Kui vaatame tagasi aastale 2019 ja proovime prognoosida tulevast turvamaastikku, on üsna lihtne ära arvata, millised on teie suurimad ohud. Sami Laiho jagab teile oma ennustuso, et kõrvaldada puudused teie keskkonnast, on vaja väga häid tõrkeotsingu oskusi. Loe edasi.
If we look back at 2019 and try forecast the future security landscape it's quite easy to guess what your biggest threats are. In this article I will give you my predictions. To cure those deceases from your environment you need hardcore troubleshooting skills so I’ll touch on that topic as well.
First there are still two rules that rule out all possibilities of keeping your endpoints safe if not followed. First, the computers need to have BitLocker Full Volume Encryption or equal physical security. Remember that BitLocker needs to be on all endpoints and not just laptops. BitLocker does give you data encryption but it’s not its most important functions – Integrity is. BitLocker keeps your configuration intact and works like glue that you dip your computer in. Second, Principle of Least Privilege needs to be implemented. This means no admin rights for end users. The only way to block people from installing bad applications is to prevent them installing good applications – sadly. I have worked everywhere without admin rights since 2002 – on my course you will learn that there are no excuses to run as admin. “Old software just needs admin rights” or “Somethings in Windows can’t be done without logging in as an admin” are not correct. The user guide of NT 3.1 said, in 1993, that in Windows there is no security if log on as an admin – Just respect this rule. I have a customer who got rid of admin rights in 2018 and in 2019 they had 75% less tickets in their helpdesk – so it’s not expensive either. Users many times think that if they don’t have admin rights they can’t fix their computers – No, if they don’t have admin rights they can’t break them. Least privilege applies to Azure-like cloud services as well which is a reason why those are taught on my courses as well. You can get a great “20 things to implement to make Azure secure” -list from my security course.
Most important things for you to implement are: BitLocker, Principle of Least Privilege, Directory Tiering, Whitelisting and MFA. All of which I will teach you how to on my course. I have implemented whitelisting in networks with more than half a million computers and more than 3000 apps, ranging from being built between 1990’s and 2020. So there really is no excuse to not whitelist. My whitelist in an environment of 100000 endpoints is only ten lines long – that’s my personal best but it’s more than a hundred lines even on average. So if you think you can’t whitelist because you have thousands of apps to whitelist you are doing it wrong anyway. Come to my course and learn to love whitelisting – it’s a lazy persons option as it saves you so much time on other fronts.
Now if we look at 2020 and beyond there is one thing we can be sure of: Monetizing is the key when it comes to bad people. That means Ransomware and Cryptominers are not going anywhere, quite the opposite. And the more devices you can infect the better. The latter means that Windows and Android will get the most malware. It’s interesting to note that Android is used more than Windows, and is way easier to hack than iOS, which really means you should take care of your mobiles as well. There are around 30000 new malware samples found per day for Android. To be fair Windows rules that statistic still with more than a million samples per day. Traditional antivirus can’t deal with this which means it’s better to put that license money aside and learn concepts from my course – they don’t cost anything and will keep you 99,99% secure – better than any paid software can.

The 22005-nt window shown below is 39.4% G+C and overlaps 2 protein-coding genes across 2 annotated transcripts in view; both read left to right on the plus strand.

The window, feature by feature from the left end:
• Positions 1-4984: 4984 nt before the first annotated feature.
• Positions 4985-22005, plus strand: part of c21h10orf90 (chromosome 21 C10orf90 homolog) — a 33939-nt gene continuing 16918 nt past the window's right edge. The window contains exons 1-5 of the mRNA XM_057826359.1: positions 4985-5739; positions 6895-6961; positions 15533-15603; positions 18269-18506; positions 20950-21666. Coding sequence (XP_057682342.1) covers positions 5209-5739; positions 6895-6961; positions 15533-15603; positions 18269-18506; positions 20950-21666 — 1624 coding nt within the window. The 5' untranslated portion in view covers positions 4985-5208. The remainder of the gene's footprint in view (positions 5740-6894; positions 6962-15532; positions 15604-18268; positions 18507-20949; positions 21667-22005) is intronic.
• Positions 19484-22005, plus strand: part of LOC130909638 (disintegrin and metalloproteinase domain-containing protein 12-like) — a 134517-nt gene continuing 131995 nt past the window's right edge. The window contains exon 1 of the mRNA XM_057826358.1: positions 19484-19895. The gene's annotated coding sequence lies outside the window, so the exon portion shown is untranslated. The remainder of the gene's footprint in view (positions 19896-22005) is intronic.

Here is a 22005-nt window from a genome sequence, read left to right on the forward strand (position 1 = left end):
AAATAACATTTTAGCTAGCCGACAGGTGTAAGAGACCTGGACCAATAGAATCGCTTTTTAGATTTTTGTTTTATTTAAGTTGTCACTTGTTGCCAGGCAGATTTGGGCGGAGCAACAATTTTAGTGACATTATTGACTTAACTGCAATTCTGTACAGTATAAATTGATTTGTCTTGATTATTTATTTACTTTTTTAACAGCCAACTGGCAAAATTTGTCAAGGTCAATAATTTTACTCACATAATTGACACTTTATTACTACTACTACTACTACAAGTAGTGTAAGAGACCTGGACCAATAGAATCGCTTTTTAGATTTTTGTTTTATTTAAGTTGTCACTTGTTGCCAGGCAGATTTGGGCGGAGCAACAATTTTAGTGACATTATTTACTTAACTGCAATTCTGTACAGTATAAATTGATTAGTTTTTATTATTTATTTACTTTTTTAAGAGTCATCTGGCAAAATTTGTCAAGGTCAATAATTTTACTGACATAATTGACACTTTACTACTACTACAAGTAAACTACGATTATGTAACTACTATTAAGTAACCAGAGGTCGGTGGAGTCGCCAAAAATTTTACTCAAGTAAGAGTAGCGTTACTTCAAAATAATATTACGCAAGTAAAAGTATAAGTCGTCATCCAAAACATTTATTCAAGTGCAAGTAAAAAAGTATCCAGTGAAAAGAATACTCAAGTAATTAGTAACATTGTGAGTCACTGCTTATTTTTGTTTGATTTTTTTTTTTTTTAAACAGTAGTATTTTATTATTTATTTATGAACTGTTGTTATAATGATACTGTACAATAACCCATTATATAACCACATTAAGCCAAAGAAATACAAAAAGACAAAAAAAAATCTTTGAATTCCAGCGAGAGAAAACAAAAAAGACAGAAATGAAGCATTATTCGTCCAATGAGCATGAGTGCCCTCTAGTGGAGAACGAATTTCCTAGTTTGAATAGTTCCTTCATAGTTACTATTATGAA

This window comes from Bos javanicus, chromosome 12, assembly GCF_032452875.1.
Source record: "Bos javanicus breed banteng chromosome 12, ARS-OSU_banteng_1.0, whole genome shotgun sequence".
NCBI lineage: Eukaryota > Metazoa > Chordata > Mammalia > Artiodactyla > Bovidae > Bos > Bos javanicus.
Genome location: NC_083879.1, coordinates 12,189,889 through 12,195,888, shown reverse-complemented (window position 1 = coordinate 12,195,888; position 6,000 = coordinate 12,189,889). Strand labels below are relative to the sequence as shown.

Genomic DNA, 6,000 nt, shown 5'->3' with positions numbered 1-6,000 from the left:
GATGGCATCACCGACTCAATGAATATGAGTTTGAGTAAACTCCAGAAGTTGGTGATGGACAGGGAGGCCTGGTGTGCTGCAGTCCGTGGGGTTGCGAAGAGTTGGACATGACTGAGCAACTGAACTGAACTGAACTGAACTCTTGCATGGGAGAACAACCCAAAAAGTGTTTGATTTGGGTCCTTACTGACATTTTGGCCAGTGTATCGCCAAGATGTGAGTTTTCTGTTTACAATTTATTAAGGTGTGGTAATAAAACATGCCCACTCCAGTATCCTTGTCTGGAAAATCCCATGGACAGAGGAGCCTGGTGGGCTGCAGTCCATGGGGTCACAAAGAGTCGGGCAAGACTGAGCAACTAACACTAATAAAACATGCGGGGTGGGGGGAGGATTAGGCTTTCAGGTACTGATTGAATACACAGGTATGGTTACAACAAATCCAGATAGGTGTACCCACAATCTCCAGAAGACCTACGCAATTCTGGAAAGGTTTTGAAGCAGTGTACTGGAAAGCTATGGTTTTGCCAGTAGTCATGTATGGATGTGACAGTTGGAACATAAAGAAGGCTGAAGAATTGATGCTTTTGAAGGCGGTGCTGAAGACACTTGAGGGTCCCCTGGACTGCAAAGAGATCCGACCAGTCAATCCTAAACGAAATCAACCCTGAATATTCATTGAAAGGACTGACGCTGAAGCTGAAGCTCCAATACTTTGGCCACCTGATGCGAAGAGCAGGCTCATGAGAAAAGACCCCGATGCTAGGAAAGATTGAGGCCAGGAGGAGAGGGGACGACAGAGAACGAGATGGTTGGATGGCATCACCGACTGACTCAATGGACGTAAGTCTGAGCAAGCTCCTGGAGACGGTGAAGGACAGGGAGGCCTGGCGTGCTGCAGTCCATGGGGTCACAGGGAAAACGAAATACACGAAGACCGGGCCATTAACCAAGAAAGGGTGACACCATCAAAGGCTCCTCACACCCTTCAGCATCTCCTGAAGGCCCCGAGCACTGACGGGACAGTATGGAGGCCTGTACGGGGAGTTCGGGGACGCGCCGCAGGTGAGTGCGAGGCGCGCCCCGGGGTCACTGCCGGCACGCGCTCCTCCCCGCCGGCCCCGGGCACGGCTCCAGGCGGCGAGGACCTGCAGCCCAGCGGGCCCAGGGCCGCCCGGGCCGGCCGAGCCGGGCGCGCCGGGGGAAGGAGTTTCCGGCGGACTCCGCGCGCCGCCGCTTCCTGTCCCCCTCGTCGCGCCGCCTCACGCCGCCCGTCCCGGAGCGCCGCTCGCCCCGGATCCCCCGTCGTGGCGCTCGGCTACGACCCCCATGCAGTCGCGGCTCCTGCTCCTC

99% of Phishing can be mitigated with MFA. So that’s something you need for sure. The last 1% is difficult as the only way really is to educate users, with either theory or attack simulations. Teaching end users is a really different task than teaching techies. I’m specialized in teaching thousands of end users so just ring me up if you need to train them as well. Also keep in mind that in 2019 internal threat caused attacks raised by 47%. Nowadays more than 1/3 attacks are caused by your own people.
If you need to deal with a breach or dig up evidence from an operating system you need to understand how Windows works. My troubleshooting courses, that you should both take (first the Troubleshooting, then the Advanced Troubleshooting) will not only make you a BlackBelt troubleshooter but greatly advance your skills as a security expert. Courses include how Windows works and is troubleshooted, how Sysinternals tools will make you a better troubleshooter/security expert, how to find advanced persistent threats and malware on your machine, how make slow logons a day in the past and how to tweak the page file settings for best performance or how to give your computer more battery life. On the first course you’ll learn the tools needed on the second course. These courses include Azure troubleshooting and security forensics as well.
When people ask me why am I a security expert nowadays I always say: „It’s because of my career as a troubleshooter – I know where to find trouble”. It’s not a joke at all. I know the OS so well that I can easily find holes in it.
So please join my courses either in-house or online, you won’t be disappointed. And you will get a full recording of the class to view as well 😊